In 1943, 16 year-old Paul Steinberg was arrested in Paris and deported to Auschwitz. He survived the death camp due in part to his admitted ruthlessness and not a little to luck. Some 50 years later, Steinberg describes his strategies for survival, the maneouvres and tactics he applied with cold competence. In an unsparing act of self-examination ...Read MoreIn 1943, 16 year-old Paul Steinberg was arrested in Paris and deported to Auschwitz. He survived the death camp due in part to his admitted ruthlessness and not a little to luck. Some 50 years later, Steinberg describes his strategies for survival, the maneouvres and tactics he applied with cold competence. In an unsparing act of self-examination he traces his passage from artless adolescent to a ruthless creature determined to do anything to live. Steinberg was assigned to work in the camp's laboratory alongside Primo Levi, who would later immortalize his fellow inmate as "Henri", the ultimate survivor, the paradigm of the prisoner who clung to life at the cost of his own humanity. Of Levi's judgment, Steinberg says, "no doubt he saw straight. I probably was that creature, prepared to use whatever means I had available. I will never know whether I am entitled to ask for clemency from the jury." But, he asks, "is it so wrong to survive?".Read Less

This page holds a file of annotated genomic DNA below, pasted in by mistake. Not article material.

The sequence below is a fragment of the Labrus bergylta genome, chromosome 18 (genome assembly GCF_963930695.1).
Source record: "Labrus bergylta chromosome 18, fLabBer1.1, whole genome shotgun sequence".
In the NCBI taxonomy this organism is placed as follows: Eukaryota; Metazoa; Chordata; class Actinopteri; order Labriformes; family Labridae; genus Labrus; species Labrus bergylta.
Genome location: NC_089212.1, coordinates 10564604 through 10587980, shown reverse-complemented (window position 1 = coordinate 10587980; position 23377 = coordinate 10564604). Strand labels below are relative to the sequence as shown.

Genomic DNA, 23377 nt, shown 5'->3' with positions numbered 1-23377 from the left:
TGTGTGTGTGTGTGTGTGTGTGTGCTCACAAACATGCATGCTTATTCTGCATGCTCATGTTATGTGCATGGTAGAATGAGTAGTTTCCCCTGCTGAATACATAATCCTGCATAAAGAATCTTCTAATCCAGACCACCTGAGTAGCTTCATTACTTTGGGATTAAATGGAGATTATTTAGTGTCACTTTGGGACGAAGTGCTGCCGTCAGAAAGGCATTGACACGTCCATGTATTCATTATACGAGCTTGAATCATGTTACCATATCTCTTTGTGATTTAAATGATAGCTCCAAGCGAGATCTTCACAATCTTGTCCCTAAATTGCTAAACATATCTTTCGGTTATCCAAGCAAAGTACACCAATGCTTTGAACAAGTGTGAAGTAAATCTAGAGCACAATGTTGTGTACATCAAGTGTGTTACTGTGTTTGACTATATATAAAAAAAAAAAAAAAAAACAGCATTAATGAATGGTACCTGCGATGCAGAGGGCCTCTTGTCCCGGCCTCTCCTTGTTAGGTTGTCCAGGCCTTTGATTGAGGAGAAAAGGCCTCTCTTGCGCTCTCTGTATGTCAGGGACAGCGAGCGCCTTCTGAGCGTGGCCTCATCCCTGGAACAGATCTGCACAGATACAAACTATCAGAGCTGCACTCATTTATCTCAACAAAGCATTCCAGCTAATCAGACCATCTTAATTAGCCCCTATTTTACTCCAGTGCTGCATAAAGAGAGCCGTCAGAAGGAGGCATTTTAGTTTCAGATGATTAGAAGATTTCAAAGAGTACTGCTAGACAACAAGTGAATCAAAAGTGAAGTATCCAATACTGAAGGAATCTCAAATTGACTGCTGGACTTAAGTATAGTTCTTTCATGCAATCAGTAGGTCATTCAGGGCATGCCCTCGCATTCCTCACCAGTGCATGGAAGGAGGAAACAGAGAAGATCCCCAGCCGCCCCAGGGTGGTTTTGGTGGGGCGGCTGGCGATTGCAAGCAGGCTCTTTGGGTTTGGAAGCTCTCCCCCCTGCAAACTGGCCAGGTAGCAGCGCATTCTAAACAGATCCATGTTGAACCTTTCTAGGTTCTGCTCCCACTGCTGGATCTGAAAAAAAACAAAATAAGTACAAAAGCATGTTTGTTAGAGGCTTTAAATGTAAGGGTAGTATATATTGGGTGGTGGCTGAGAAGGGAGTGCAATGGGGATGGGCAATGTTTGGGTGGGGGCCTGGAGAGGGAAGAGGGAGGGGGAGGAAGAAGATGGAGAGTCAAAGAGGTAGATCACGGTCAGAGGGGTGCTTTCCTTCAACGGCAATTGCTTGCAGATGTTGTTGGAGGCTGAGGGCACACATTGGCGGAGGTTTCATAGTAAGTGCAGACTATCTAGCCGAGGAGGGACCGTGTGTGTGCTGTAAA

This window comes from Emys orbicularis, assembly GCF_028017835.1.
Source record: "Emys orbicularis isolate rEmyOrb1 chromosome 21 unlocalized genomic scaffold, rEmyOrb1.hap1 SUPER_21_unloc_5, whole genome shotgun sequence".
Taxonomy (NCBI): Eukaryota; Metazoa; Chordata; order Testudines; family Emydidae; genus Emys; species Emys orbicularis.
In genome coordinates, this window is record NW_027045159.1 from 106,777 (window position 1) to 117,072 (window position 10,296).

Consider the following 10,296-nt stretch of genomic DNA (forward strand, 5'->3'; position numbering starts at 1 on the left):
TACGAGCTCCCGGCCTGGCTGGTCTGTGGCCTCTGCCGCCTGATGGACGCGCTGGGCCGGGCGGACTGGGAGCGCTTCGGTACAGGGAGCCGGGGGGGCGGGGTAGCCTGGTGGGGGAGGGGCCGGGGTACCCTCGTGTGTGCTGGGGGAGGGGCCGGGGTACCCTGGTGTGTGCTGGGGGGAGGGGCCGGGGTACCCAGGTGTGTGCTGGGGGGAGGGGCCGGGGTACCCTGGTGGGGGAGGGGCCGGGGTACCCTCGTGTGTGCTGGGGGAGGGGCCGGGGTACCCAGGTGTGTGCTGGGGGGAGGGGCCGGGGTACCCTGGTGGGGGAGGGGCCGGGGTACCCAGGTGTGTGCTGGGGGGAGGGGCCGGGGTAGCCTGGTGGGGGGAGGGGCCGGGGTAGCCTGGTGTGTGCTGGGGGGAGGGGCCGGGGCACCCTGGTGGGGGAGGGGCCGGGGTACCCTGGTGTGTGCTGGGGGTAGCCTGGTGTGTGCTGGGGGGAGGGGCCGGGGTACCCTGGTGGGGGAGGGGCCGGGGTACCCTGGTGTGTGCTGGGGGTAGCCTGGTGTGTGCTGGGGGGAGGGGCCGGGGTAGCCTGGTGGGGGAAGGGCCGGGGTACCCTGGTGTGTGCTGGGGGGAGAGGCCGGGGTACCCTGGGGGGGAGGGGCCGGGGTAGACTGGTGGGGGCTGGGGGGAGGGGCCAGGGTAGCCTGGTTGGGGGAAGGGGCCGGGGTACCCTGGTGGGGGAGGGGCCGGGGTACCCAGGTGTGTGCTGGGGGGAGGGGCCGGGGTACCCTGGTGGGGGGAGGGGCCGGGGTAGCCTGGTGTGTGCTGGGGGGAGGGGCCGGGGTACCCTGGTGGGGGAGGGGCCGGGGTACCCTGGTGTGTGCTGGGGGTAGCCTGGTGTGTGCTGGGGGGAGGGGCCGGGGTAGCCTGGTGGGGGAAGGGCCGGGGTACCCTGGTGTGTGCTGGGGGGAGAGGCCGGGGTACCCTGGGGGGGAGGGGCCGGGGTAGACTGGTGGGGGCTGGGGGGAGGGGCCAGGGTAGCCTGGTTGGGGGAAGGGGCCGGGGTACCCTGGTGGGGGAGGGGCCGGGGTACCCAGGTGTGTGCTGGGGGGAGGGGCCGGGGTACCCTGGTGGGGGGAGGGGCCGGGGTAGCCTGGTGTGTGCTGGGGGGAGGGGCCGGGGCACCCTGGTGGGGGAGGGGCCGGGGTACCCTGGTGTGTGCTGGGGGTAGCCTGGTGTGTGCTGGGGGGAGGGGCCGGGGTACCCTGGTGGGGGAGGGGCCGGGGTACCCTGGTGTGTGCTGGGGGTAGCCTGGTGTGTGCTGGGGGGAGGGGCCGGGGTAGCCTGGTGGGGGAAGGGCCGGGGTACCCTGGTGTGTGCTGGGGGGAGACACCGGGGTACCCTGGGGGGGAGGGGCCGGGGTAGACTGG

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Publishers Weekly, 2000-08-04 In If This Is a Man, Primo Levi describes Henri, a fellow inmate at Auschwitz, as a strategist of survival: flattering, stealing and endlessly manipulating the kapos and other prisoners for his own survival. Levi's empathy is challenged as Henri instills in Levi "a slight sense of defeat" and the fear that Levi has been "not a man to him, but an instrument in his hands." Now, 40 years later, SteinbergDthe "Henri" of Levi's bookDhas written his own memoir, which is both an answer to the other man's work and an explanation of his life and actions. Written in spare, highly unsentimental prose not unlike Levi's, balancing stark, horrific descriptions of life in the camps with self-critical meditations on the very purpose of writing such a memoir, Steinberg's book stands as a shocking rejoinder to Levi. Detailing his arrestDhe was a brilliant 16-year-old student in France when he was deported to AuschwitzDand his life at the camp, Steinberg describes himself as crossing the "gulf that separates adolescence... and adulthood" by deciding to "become a player in the game": "that cold and calculating creature singled out by Levi." Unrelenting in his descriptions of his plans for survivalDbefriending and sharing choice food with a brutal camp kapo, using violence against an elderly Jewish inmate to reinforce Steinberg's own position of security, and lying about being JewishDthe author is unapologetic for how he survived. With brutal honesty and frightening self-examination, Steinberg dissects himself and forces readers to reexamine what morality means in the face of unremitting horror. (Oct.) (c) Copyright PWxyz, LLC. All rights reserved
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